Helicopter parents have been hovering for decades now. And since the first rotors started whirring, parenting coach Vicki Hoefle has been explaining why it’s harmful. There are apparently better ways to raise resilient, independent human beings who will successfully move out of your house. On paper, “duct tape parenting” looks like a decent way to get kids to sit still (and you to get a call from Social Services). But that sticky metaphor is really for you — it’s a way to get them to do more and you to do less.
Hoefle believes these ideas can be helpful as soon your kid can walk, so if you’re already envisioning your 14-month-old as a basement-dwelling 24-year-old, read on:
Helicoptering Disconnects Parents From Their Kids
One of the reasons helicoptering doesn’t work is that those parents do far too much for their kids. Waking them up, making breakfast, making sure they have all their school gear — you’re basically an employee with no paid holidays. “I saw parents who were emotionally disconnected from their kids and resentful because they were so busy with all this stuff,” Hoefle says. Of course you recognize you’re never going to get a “Heckuva, job Daddy,” from a toddler (much less a teenager), but the more you wrangle their life, the more it becomes the norm and the more entitled they become down the road.
Your Relationship Is The Blueprint For The Future
The opposite of helicoptering is … yachting? Actually, it’s like being hands-off. Hoefle says the best barometer for how your parent-child relationship is doing is if your kid shows respect and takes responsibility for their choices. It’s not the only barometer (teenagers are always bringing a storm in your house). But, when relationships aren’t on solid footing power struggles emerge. She says these small struggles eventually lead to larger conflicts and rebellion. Yeah, that might sound pedantic, but as she points out, “Whatever we teach them about conflict, or how you get someone to do what you want them to do, they’ll carry into all their relationships down the road.”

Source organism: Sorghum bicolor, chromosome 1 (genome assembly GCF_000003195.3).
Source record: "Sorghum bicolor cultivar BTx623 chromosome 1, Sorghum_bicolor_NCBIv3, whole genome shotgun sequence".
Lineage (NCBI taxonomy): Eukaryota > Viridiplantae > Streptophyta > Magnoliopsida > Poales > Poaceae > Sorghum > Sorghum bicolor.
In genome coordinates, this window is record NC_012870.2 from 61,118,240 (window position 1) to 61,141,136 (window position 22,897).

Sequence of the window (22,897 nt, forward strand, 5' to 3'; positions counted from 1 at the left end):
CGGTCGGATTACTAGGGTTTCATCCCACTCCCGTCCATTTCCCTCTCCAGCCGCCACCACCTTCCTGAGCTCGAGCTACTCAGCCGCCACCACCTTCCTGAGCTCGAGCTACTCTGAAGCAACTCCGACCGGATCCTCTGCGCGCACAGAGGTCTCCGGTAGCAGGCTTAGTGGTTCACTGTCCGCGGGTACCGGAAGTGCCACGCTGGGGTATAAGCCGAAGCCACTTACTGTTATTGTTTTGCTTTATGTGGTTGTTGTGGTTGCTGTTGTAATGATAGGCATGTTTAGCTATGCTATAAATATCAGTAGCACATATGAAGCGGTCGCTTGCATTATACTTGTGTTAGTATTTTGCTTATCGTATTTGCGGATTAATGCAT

If They Can Walk, They Can Work
For young kids, building self-esteem is based on the ability to take care of themselves and contribute to a group (like your family, or their preschool class). You can boost this by giving them a choice of clothes they’re going to wear that day (pants or shirt?), or what they’re going to eat for lunch (peanut butter and jelly?), or what they want to read for a bedtime book (seriously? again?). Giving a kid agency also decreases the amount of things you have to worry about — even if it’s only half a percent. “This lessens the tension in the home. When kids become more self-involved, everyone can connect in more meaningful ways.” In other words: Pulling your own weight is helpful.
Their Happiness Is Not Your Responsibility
Hoefle says there’s a common misconception that parents are responsible for their kid’s happiness. “That’s a crock,” she says. “When you live in the real world, you have 4 bad days for every good one.” Parents often find this tough because they view their kids’ happiness as a measure of their own performance. “Don’t grade yourself on how happy your kids are.” Just use a pass/fail system based on whether they come home crying every day.
Worry More About How They Deal With Rejection and Failure
Dostoevsky knew what was up. This world is cruel and unfair, and the next tragedy is always lurking right around the corner: all important lessons for a young child. “Let them be angry and frustrated and feel failure, so they know they can get up and keep going,” she says. Hoefle’s advice is to let this happen early and often, so it’s not debilitating to deal with letdowns when they leave home. Added bonus: If your kid can handle disappointment, your holiday shopping just got a lot easier.
You’re Not Raising A Toddler, You’re Raising A Future Adult
It might help to think of your kid as an adult in the making, and act accordingly, says Hoefle. “Every decision you make today will bounce back up when they’re adults.” (Usually in a therapist’s office.) While you may be reacting in present, she says it’s how kids will handle difficult situations in the future that matters. “Parenting is about what happens for our kids between 18 and 80.” After 80, they’re on their own.